June 30, 2008 Leave a comment
The satyrs of Felwood might not be as dangerous as the demons of Draenor, but they were suitable practice. No doubt the old Vindicator would be pleased when she returned with her prize, a satchel full of bindings taken from the demons’ wrists. She had learned earlier in her training not to take them for granted; though they retained a vaguely humanoid appearance, they were as cunning and fierce as any other demon. Vassanta had heard stories that they were once night elves, twisted by corruption — as the man’ari had once been draenei. That would explain their speed and their ability to blend almost seamlessly into the tainted woods. Wiping her blade clean, she glanced down at the one at her hooves. Yes, she thought she could see the resemblance there; the high noble cheekbones and the long ears, the shaggy beard that grew along the lines of his cheek. What was she doing? This was no time to be daydreaming, she reminded herself, crouching down behind a twisted gnarl of roots.
A trio of the demons was approaching, she could see the long fingers tipped with vicious claws flexing as they glanced around the clearing. She was no tracker; she’d given her presence away long ago, and the cries of their dying brethren had drawn these three out to investigate. Vassanta tightened her grip on her sword’s hilt, the other reaching for her mace. She preferred to fight with matching blades, but without the official backing of the Sha’tar, she used whatever she could get her hands on. She was confident that she could handle the three of them, but there was no telling how many more might be lurking in the shadows.
She’d have to act quickly before she was spotted. She burst from cover, rushing toward them with a harrowing cry — enough to startle them and buy her a few precious moments’ advantage. She made quick work of the smallest one, her blade dancing through its hardened hide as it screamed in agony. The tallest had stepped back, its claws drawing through the air as it began to incant a spell, the shadow gathering about its hands. It would have to wait for now, as the third demon slashed at her with a jagged blade. She caught and parried it with her own, leaving an opening for her mace to find its mark. Vassanta heard the sizzle of felfire around her, trying in vain to dodge the searing rain brought down by the tall satyr’s spell. A few scorched across her armor, but it would take more than a few burns to dissuade her, and as the second satyr fell, she whirled to face the caster. Its comrades slain, the demon seemed to hesitate, searching for an escape, but Vassanta’s fury had risen and she slashed repeatedly at the unfortunate satyr.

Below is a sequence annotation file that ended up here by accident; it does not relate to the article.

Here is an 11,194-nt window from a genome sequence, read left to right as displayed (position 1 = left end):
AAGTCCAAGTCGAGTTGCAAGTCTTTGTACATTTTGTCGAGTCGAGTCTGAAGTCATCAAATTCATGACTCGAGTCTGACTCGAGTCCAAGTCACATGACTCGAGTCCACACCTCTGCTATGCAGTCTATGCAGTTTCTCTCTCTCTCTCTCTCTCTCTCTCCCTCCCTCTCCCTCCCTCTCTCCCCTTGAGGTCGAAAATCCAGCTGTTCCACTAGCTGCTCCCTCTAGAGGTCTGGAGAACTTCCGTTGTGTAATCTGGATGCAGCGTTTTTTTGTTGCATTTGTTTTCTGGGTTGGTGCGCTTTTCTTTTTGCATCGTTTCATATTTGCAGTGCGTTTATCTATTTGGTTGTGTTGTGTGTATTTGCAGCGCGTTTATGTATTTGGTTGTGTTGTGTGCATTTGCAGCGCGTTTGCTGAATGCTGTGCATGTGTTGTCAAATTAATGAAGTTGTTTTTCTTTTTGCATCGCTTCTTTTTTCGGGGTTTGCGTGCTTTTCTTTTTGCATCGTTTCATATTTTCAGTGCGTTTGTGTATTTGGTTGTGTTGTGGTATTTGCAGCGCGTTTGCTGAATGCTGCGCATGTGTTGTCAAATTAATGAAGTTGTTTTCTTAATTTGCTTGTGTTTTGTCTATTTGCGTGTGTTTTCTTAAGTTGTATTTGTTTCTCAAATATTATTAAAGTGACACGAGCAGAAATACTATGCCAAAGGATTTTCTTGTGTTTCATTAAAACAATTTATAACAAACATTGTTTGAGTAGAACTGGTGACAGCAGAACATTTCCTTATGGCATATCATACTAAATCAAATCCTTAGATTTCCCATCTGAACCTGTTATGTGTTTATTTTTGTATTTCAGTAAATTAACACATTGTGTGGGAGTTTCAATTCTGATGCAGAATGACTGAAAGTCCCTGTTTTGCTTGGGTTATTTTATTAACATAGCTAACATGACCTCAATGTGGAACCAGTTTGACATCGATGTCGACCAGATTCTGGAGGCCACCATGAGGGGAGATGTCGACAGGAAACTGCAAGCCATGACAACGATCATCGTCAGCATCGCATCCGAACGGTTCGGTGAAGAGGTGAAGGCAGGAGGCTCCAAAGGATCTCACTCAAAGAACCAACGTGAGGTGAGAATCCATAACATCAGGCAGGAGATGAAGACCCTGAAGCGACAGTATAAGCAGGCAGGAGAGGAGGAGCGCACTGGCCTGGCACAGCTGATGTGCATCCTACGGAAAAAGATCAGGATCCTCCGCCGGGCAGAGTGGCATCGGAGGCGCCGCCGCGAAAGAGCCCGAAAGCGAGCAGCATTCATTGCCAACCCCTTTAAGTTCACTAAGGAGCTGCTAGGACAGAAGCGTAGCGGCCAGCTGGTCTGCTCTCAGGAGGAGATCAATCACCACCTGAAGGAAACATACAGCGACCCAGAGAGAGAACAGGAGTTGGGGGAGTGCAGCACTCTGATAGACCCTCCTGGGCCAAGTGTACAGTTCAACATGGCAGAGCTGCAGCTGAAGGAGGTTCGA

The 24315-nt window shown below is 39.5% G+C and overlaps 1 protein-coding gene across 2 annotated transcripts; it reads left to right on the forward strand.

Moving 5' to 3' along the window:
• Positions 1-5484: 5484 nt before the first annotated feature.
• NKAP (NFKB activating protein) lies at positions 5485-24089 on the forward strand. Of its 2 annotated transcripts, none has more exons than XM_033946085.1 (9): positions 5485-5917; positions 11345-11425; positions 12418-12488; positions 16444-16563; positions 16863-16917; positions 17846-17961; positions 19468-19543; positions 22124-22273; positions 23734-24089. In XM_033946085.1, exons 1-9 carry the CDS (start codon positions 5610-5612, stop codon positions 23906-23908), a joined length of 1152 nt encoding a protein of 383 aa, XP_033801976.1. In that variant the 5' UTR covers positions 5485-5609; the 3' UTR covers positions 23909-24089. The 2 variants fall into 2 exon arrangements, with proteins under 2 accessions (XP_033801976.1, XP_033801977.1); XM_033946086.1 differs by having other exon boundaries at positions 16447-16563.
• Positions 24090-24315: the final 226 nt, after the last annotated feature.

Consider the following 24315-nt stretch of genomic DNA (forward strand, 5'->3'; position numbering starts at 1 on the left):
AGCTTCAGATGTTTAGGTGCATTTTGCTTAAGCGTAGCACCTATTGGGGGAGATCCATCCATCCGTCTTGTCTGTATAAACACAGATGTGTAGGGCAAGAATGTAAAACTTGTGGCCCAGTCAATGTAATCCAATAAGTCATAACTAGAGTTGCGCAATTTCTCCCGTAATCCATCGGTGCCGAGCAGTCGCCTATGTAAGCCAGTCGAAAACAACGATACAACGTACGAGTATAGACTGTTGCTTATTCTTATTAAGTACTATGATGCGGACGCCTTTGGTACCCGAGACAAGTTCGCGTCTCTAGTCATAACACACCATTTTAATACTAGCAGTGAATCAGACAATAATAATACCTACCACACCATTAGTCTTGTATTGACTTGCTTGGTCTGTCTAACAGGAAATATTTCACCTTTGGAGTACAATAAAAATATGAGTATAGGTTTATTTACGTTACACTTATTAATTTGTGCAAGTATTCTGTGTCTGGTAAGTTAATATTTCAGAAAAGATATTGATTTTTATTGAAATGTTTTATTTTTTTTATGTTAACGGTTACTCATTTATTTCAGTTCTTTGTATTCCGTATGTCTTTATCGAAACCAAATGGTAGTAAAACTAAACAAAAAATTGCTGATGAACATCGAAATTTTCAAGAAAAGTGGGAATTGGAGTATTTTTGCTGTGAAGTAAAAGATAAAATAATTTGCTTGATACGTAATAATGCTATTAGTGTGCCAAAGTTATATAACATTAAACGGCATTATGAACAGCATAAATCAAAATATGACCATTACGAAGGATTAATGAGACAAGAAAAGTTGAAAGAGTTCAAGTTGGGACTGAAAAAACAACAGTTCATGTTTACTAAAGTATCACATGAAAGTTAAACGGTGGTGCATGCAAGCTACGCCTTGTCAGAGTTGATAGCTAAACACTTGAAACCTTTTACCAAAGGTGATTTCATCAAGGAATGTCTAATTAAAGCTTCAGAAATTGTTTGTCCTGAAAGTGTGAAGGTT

She growled, prodding the bodies with a hoof for any valuables before she took the bindings from each wrist in turn. More would be along soon, but she felt restless and impatient. These were no challenge for her, she felt ready for the real thing. She had to hope the demons’ bindings would be proof enough for the Vindicator.
Vassanta moved to her resting place behind the twisted tree, pulling a bandage out of her pack and wrapping a cut on her forearm. She stared dumbly at the few bruised petals that fell out, and it took her a moment to remember how they had got into her pack. The flowers. She hadn’t known what to do with them, so she had carefully tucked them into her pack, they’d largely survived the trip home but they had shed a few petals along the way.
They looked sad, lying there on the festering ground, and she picked them up into her palm. She didn’t know what she was doing. Certainly one or both of them was going to get hurt. She liked the elf well enough, but that wasn’t all there was to it, was there? He’d spoken of his forest and his father, of the family he wished to someday have, all with a wistfulness that made Vassanta feel a bit jealous. She had none of that, nor would she ever. Her place was to fight, and die, if need be. A soldier of the Sha’tar had little use for daydreams.
Malcos should understand, she thought. He’d mentioned that he had fought in a great war, but seemed reluctant to talk about it. She wanted to hear everything, the strategies and the enemies he’d faced, but he changed the subject every time. And what did he want from her? It couldn’t be the future he dreamed of, surely he knew it wouldn’t be possible. Was she simply a way to pass the time? She would find that acceptable, she’d certainly done the same many times in the past, so why did the idea unsettle her now? You get what you give, after all, Vassanta sighed, tucking the ruined petals carefully into a pocket of her pack.